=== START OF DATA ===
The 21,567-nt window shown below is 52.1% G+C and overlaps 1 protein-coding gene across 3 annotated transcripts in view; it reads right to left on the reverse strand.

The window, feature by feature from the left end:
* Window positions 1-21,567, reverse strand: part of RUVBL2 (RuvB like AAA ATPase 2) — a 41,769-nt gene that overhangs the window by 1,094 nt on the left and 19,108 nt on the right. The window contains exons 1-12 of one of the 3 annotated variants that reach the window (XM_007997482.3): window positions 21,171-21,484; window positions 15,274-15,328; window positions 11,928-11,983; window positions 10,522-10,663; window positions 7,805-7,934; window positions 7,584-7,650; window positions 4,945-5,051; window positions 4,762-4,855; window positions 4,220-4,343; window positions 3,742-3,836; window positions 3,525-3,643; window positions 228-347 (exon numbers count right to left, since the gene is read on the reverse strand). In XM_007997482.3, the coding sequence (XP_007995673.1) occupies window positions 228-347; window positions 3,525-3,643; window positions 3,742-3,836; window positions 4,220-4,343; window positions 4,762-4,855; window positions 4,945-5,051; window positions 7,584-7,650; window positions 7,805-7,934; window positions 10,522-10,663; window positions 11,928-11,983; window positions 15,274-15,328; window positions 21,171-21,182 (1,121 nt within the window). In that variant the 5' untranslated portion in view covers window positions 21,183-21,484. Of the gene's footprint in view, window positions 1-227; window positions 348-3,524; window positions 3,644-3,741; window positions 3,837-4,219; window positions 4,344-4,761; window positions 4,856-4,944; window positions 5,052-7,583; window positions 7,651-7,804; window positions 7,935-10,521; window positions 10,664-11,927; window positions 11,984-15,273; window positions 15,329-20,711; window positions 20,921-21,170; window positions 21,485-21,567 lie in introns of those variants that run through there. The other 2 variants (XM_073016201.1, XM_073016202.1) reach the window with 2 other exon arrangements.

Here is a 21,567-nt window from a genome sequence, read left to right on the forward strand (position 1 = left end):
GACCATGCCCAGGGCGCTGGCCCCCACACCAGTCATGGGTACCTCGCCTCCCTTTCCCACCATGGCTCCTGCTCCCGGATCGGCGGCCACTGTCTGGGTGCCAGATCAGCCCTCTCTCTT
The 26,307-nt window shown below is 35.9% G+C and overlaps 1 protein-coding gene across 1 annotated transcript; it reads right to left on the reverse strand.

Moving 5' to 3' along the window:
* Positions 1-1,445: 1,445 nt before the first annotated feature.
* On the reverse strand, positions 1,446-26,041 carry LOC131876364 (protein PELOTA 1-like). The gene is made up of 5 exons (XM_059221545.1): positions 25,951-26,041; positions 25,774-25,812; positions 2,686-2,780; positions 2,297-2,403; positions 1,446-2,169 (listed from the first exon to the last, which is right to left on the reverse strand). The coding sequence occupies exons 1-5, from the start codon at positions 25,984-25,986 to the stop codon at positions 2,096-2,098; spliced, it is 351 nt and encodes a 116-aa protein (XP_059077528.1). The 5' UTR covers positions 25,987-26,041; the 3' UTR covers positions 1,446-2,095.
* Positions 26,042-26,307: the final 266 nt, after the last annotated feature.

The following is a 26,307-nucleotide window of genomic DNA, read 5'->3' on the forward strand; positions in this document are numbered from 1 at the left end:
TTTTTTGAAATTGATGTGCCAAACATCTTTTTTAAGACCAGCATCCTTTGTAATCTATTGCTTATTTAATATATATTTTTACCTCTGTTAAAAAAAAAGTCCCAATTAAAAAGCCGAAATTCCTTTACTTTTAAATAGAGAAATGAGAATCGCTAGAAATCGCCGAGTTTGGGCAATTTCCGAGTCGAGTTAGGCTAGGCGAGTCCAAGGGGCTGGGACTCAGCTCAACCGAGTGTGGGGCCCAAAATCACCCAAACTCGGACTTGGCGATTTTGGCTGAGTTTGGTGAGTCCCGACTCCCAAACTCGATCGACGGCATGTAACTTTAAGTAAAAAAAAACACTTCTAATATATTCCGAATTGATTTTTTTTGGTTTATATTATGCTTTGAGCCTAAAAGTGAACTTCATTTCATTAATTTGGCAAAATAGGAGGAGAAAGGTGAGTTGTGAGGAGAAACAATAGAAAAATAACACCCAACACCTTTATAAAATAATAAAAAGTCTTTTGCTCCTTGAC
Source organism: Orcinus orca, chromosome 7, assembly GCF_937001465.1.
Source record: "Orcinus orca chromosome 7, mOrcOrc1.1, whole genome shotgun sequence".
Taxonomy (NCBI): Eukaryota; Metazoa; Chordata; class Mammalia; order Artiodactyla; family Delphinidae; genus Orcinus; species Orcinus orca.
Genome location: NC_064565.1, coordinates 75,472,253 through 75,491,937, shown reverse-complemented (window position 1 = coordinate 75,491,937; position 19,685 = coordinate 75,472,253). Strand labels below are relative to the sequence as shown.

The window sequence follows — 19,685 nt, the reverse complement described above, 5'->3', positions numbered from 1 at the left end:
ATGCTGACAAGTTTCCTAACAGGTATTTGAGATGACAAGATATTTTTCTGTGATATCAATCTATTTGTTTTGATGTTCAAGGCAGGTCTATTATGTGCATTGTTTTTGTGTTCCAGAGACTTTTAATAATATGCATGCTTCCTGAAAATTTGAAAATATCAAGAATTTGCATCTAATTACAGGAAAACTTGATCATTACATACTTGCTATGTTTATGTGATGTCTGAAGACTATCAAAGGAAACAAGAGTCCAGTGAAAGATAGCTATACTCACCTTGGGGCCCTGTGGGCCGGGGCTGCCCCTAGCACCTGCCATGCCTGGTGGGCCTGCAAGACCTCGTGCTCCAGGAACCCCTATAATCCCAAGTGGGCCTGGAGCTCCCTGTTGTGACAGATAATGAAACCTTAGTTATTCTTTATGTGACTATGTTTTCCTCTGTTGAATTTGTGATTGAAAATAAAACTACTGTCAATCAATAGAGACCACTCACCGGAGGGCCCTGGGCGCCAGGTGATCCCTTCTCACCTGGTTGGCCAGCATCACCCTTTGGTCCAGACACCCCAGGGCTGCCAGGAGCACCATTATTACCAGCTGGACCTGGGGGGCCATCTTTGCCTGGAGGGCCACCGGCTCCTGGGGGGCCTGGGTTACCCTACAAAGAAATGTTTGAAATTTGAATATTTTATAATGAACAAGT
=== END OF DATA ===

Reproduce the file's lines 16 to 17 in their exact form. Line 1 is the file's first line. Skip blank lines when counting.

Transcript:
Genome location: NC_064565.1, coordinates 75,472,253 through 75,491,937, shown reverse-complemented (window position 1 = coordinate 75,491,937; position 19,685 = coordinate 75,472,253). Strand labels below are relative to the sequence as shown.

The window sequence follows — 19,685 nt, the reverse complement described above, 5'->3', positions numbered from 1 at the left end: